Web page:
Between 2017 and 2022, 92.82% of the articles in leading U.S. college newspapers that strayed from journalistic objectivity were anti-Israel, according to a report from Alums for Campus Fairness.

ACF surveyed 75 leading college and university newspapers. Of all the articles about Israel exhibiting a bias, 181 were biased against Israel and 14 portrayed it positively.

Coverage spiked during periods of tension between Israel and Hamas, including in November 2018, May 2019, November 2019 and May 2021. There is an intense fixation on Israel, with nearly 1,500 stories on the topic, the researchers found.

Avi Gordon, executive director of ACF, told JNS that the increase in “hatred towards Jewish and pro-Israel students standing up for the truth” reflects the fact that Israel has become a “divisive topic.” Israel is always considered newsworthy, which fosters a culture of saturation coverage in which bias against the Jewish state is popular, he explained.

Large public universities produced the most content about Israel. While liberal arts colleges produced less, small private colleges exhibited the most anti-Israel bias. The Claremont Colleges, a consortium of seven private institutions in Claremont, California, and Swarthmore College in Pennslyvania, for example, produced 31 articles over a five-year period.

Gordon said there has also been a shift in the general discourse on Israel. “Whereas it used to be, ‘I am not anti-SemiticI am anti-Israel’ or ‘anti-Zionist,’” this distinction is increasingly becoming meaningless.

“Jewish students are more afraid to share their Judaism or their love for Israel” openly, he noted, describing instances of people who are scared to wear a yarmulke or IDF shirt on campus, or to share their culture and faith.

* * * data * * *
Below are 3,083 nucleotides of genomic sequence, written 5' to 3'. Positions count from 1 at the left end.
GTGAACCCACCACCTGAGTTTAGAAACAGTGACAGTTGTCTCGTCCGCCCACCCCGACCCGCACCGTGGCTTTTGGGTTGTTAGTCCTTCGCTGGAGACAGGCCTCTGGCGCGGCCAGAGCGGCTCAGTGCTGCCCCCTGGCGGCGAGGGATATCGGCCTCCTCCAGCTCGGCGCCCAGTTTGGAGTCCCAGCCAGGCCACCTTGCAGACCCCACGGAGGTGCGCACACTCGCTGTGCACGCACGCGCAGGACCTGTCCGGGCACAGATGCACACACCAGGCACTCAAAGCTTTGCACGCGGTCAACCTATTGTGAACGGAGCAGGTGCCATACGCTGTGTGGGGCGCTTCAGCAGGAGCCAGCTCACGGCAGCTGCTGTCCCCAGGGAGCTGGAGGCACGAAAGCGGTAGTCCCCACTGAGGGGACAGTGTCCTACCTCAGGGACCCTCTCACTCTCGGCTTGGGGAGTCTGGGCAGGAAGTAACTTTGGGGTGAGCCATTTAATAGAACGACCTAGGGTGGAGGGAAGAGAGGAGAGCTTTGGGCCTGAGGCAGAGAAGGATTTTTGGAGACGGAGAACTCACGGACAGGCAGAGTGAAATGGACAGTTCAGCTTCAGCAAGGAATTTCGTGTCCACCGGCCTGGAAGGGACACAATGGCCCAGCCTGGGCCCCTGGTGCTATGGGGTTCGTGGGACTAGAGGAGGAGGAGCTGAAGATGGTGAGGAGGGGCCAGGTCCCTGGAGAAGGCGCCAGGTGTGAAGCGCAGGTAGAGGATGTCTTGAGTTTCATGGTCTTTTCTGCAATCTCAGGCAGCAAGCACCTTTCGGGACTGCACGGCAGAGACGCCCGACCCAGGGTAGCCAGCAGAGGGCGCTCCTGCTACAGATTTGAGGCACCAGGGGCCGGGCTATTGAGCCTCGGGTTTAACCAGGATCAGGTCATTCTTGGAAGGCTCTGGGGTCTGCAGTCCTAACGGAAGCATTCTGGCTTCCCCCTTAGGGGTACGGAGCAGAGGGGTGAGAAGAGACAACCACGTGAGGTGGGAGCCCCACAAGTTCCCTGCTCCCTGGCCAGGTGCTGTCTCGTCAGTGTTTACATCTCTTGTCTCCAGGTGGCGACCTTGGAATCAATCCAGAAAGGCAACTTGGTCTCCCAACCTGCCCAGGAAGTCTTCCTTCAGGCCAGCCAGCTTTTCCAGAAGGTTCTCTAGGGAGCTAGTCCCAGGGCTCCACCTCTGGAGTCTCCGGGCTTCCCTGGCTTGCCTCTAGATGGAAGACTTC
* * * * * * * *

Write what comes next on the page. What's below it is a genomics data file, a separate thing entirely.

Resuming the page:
Douglas Sandoval, the managing editor of the Committee for Accuracy in Middle East Reporting and Analysis (CAMERA), told JNS, “In the last five years, groups like Students for Justice in Palestine, Solidarity for Palestinian Human Rights, Jewish Voice for Peace and ‘activists’ masquerading as academics have intensified their efforts to demonize the State of Israel and gather support for this hateful ideology in the classroom, student life and campus papers.

“Not only are we seeing articles with a negative and inaccurate slant on Israel. We are also seeing an uptick in the chilling of speech of Jewish and pro-Israel students,” he continued.

The report found that op-eds are a much healthier platform for pro-Israel voices. While the survey did find that there were more anti-Israel than pro-Israel op-eds, the split was not nearly as sharp as among news articles. 

Gordon expressed hope that the ACF’s findings will spark Jewish and pro-Israel students to share op-eds more widely and call out hostile newspapers. 

“This is a call for universities to have a more balanced approach in their publications,” he said.

Sandoval called on school administrators to “examine the study and adapt their policies.” He added that “adopting the International Holocaust Remembrance Alliance (IHRA) Working Definition of Anti-Semitism is one such way to identify and address anti-Semitism.”

As of 2021, 30 U.S. colleges have endorsed the IHRA definition.

None of the surveyed newspapers responded to requests for comment.

JNS

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